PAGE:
Espanyol lost their manager Rubi last summer and also sold two of their best players in Mario Hermoso and Borja Iglesias. They replaced Rubi with David Gallego, a man who had zero first-team management experience. Moreover, they downgraded Hermoso and the ‘Panda’ with Fernando Calero and Jonathan Calleri and were tasked with Europa League qualification rounds in July with a bare squad and a new manager.
Five months later and Espanyol find themselves rooted to the bottom of the table with two wins and they have no one to blame but themselves. The board took a crazy risk in the Summer, choosing to skimp on reinforcing their squad and could end up paying the ultimate price.
Wu Lei and Calleri have scored a combined two goals in La Liga and a total of 12 goals in 18 games clearly illustrates where the Catalan’s problems lie. Espanyol need a proven goalscorer who can make an instant impact while the likes of Víctor Sánchez and Esteban Granero are past their sell-by date.
Quite simply, owner Chen Yansheng needs to get his wallet out in January.
Geta need more from M&M:
As we enter 2020, Getafe find themselves two points off a Champions League place, all the more impressive given their extra Europa League commitments and, after the highs of last season, to be able to go again. With seven wins and two draws in their last 11 league outings, Getafe are getting back to their best after an uneasy start and are well-positioned for another challenge for the European football places.
Marc Cucurella and Kenedy have added dynamism to the azulon attack but Bordalás’s men continue to outperform the expected stats. 2020 promises to be an exciting year for Getafe but they are faced with a tough start to the new year as Real Madrid, Real Betis, Valencia, Ajax and Sevilla all travel to the Colisuem Alfonso Perez between now and the end of February.
Jaime Mata and Jorge Molina have failed to reach the heights of 2018/19, scoring a combined eight league goals in the first half of the season. Ángel Rodríguez has stepped up in their absence and has been excellent, equalling Mata and Molina’s contribution.
However, if Getafe are to come through such a gruelling run unscathed, Bordalás will need his M&M to find their shooting boots once again.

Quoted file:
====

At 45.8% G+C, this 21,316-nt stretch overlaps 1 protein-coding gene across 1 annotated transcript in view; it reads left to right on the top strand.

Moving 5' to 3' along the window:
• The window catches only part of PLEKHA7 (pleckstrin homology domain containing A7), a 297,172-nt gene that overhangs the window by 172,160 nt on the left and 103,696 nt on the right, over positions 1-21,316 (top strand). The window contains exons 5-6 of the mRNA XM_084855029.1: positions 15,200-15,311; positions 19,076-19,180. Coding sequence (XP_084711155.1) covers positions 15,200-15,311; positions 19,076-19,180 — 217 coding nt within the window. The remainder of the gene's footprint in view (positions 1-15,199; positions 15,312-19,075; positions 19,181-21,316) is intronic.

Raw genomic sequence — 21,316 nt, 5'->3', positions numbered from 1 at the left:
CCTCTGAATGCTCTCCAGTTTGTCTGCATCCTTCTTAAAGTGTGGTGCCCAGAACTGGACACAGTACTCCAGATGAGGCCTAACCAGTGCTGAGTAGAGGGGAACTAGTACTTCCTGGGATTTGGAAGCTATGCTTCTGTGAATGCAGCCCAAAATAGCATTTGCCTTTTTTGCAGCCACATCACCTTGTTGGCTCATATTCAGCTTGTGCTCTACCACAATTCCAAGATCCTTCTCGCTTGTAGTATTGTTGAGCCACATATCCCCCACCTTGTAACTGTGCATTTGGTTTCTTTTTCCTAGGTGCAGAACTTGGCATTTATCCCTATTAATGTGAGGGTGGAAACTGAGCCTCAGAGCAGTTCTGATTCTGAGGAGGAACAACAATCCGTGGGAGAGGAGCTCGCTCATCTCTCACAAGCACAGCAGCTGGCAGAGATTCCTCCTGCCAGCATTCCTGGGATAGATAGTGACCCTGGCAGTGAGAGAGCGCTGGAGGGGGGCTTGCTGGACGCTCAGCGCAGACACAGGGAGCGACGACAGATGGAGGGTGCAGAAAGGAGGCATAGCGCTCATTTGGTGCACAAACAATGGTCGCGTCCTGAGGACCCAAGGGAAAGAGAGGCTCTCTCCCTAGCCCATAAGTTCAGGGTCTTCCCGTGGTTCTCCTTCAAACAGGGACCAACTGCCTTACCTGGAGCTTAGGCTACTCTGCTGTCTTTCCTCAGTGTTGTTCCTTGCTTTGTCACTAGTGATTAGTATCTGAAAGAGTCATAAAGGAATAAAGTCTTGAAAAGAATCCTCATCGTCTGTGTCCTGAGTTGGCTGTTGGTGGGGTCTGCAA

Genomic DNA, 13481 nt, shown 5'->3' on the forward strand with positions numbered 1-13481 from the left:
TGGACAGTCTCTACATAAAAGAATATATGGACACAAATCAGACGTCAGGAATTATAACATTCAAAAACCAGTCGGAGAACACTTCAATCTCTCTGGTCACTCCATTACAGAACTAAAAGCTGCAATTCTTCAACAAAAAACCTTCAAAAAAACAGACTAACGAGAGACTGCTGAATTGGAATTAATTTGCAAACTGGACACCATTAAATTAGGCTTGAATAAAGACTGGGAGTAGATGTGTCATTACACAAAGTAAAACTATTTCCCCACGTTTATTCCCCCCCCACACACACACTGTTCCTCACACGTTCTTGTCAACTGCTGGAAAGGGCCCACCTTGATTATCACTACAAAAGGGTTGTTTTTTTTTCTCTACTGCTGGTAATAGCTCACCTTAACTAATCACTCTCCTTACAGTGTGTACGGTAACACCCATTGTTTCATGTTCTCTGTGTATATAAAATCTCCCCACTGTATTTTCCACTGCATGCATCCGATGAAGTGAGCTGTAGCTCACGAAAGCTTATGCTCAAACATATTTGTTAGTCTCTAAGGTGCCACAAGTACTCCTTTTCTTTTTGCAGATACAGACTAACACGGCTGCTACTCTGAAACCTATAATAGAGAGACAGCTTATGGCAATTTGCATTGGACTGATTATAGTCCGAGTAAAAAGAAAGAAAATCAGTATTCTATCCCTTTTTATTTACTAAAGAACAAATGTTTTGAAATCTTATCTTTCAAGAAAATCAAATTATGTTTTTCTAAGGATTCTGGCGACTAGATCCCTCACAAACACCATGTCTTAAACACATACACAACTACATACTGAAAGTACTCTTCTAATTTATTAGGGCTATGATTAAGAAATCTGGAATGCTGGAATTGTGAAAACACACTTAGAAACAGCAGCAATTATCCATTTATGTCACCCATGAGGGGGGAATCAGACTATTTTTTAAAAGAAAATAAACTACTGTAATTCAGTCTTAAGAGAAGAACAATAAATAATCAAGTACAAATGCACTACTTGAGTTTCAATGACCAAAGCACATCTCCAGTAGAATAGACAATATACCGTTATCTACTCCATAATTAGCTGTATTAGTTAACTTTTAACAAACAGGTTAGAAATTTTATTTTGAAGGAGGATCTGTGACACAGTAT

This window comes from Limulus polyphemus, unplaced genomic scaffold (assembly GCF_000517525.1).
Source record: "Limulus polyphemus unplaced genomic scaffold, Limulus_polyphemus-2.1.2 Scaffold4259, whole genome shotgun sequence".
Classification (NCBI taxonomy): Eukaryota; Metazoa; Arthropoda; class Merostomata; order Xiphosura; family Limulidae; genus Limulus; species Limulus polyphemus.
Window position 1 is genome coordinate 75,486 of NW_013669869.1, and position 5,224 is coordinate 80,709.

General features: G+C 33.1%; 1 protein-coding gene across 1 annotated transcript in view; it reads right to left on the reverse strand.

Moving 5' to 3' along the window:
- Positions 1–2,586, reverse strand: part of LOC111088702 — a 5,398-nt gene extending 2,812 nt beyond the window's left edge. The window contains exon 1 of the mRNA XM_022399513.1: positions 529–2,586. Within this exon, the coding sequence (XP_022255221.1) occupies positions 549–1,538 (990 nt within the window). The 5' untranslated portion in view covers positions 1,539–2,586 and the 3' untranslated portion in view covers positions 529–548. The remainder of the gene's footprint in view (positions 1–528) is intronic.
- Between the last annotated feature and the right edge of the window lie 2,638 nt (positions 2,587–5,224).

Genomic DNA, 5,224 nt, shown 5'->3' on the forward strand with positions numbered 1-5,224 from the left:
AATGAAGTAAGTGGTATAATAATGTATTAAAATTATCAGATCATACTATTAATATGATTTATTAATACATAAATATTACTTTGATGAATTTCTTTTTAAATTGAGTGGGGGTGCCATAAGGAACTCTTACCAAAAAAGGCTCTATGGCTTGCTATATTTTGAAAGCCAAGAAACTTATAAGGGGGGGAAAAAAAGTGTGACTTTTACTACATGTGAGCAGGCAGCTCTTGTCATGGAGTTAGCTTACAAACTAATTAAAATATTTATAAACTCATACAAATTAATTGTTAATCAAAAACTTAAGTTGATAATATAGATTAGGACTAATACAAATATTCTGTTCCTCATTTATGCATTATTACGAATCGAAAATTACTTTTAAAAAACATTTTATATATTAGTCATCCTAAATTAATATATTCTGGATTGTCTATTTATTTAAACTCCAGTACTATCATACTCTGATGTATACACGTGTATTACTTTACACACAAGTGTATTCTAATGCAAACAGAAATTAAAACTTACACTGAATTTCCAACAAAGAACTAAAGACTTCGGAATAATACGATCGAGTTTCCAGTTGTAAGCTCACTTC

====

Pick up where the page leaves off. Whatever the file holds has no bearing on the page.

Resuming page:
Stop the rot
After a spectacular start to their La Liga return, Granada ended 2019 with one win in their last eight, suffering six defeats. Prior to this, Diego Martínez’s men won six of their previous eight, all to nil, and it is this defensive solidity which since escaped Granada.
Ten points ahead of the relegation zone, Granada’s early-season heroics should have earned them enough points to secure another year in Spain’s top flight. However, if their form from the latter stages of 2019 carries into the new year, the Andalucian outfit just might be in for a very uncomfortable Spring.
Martínez needs get to back to basics and make his team hard to beat again.
More of the same
With five points after 11 games at Halloween, Leganés looked dead and buried. A number of reputable managers such as Abelardo turned down the opportunity to become manager after the departure of Mauricio Pellegrino – a testament to the seemingly impossible task at hand.
The ‘well-travelled’ Javier Aguirre was well down the list of preferred candidates and many, myself included, concluded that the days of mercenary managers coming in with the ‘un par de cojones’ attitude were long gone – how wrong was I!
The Mexican has quite simply done an incredible job at Butarque; his boisterous, jovial character has really lifted a dressing room which looked beaten. Lega have earned draws at Real Sociedad and Alavés while securing crucial wins against direct rivals Celta Vigo and Espanyol in recent weeks and Aguirre will be looking for a positive result at another direct rival, Real Valladolid, before a huge Friday night South Madrid derby on January 17.
Leganés’s New Year’s resolution is simple: more of the same.